A senior judge has criticised the system of automatic early release for convicted sex offenders.
Lord Hardie called for better monitoring of offenders
Lord Hardie spoke out as he sentenced a Lanarkshire man to six years for abusing a young boy.
The High Court in Glasgow heard James Steele committed the offence months after being released early from a jail term for abusing two other boys.
The judge ordered that Steele should be closely supervised for a further 10 years on his release.
Steele had been sentenced to eight years in September 2000 for abusing two youngsters.
The judge in that case gave him an extended sentence of four years to be served in the community while he was being monitored by social workers and police.
But Steele was out after only four years and eight months.
During the court appearance for the latest offence, it was revealed that Steele groomed a family while he was on licence so he could sexually abuse their 12-year-old son.
The court heard on Friday that the family had no idea that Steele was a convicted paedophile until social workers warned them not to allow him near their child.
However, the warning came too late because Steele had already sexually abused the boy two weeks before.
Lord Hardie said the case illustrated the dangers associated with the system of automatic release of prisoners introduced by the then government in 1993.
He said the issue was shortly to be examined by the Scottish Parliament.
The judge said: "In considering alternative proposals the Scottish Parliament may wish to consider the circumstances of this case from which it is clear that any decision to release prisoners must be based upon an assessment of risk undertaken after the prisoner has completed a substantial part of the sentence imposed by the court.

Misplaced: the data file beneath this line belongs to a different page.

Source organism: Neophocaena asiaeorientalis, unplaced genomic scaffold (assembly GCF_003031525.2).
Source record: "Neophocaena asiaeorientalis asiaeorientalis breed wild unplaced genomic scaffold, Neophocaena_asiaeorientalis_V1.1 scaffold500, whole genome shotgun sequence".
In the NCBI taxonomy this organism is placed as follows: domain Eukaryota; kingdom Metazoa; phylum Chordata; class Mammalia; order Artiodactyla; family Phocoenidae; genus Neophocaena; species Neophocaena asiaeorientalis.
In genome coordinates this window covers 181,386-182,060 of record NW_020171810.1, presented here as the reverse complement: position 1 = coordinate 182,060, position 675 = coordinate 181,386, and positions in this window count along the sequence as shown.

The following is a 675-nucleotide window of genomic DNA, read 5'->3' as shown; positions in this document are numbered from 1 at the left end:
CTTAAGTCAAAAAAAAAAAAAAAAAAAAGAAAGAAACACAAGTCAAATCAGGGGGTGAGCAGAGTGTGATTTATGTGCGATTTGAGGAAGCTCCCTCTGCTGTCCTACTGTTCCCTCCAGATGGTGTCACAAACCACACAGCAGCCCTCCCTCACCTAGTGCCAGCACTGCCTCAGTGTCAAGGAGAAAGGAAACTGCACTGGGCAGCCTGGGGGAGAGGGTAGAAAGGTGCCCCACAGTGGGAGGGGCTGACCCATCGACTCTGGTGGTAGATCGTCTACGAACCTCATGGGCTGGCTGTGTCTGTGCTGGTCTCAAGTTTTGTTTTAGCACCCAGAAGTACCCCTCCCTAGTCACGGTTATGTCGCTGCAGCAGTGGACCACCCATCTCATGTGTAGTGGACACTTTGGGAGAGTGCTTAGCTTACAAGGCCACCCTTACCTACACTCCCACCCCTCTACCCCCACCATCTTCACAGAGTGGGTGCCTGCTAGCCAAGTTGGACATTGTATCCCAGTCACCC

"Such decisions cannot be taken when sentence is pronounced.
"Moreover adequate resources must be provided to any alternative system to ensure full risk assessments and proper monitoring following release to be undertaken.
"The absence of such safeguards will result in the public being exposed to unaceptable risks from prisoners released prior to the end of the sentence imposed on them."
A Scottish Executive spokespoerson said: "The reforms build on the proposals from the Sentencing Commission's report on early release and will mean that all offenders will be under restrictions for their entire sentence.
"The legislation to deliver these changes will be introduced to parliament shortly."
Currently, under the Prisoners and Criminal Proceedings (Scotland) Act 1993, offenders sentenced to less than four years are automatically released after serving half of their prison sentence. Those sentenced to four or more years may be released on licence at the halfway point if directed by the Parole Board. If not, they can be released after serving two thirds.
Lord Hardie ordered the sentence on Steele to begin when he has completed the three years and four months of the unexpired portion of his last sentence.
Steele, from Cambuslang, admitted a charge of using lewd, indecent and libidinous towards the boy on 12 April this year in a wood at Bargeddie, Coatbridge.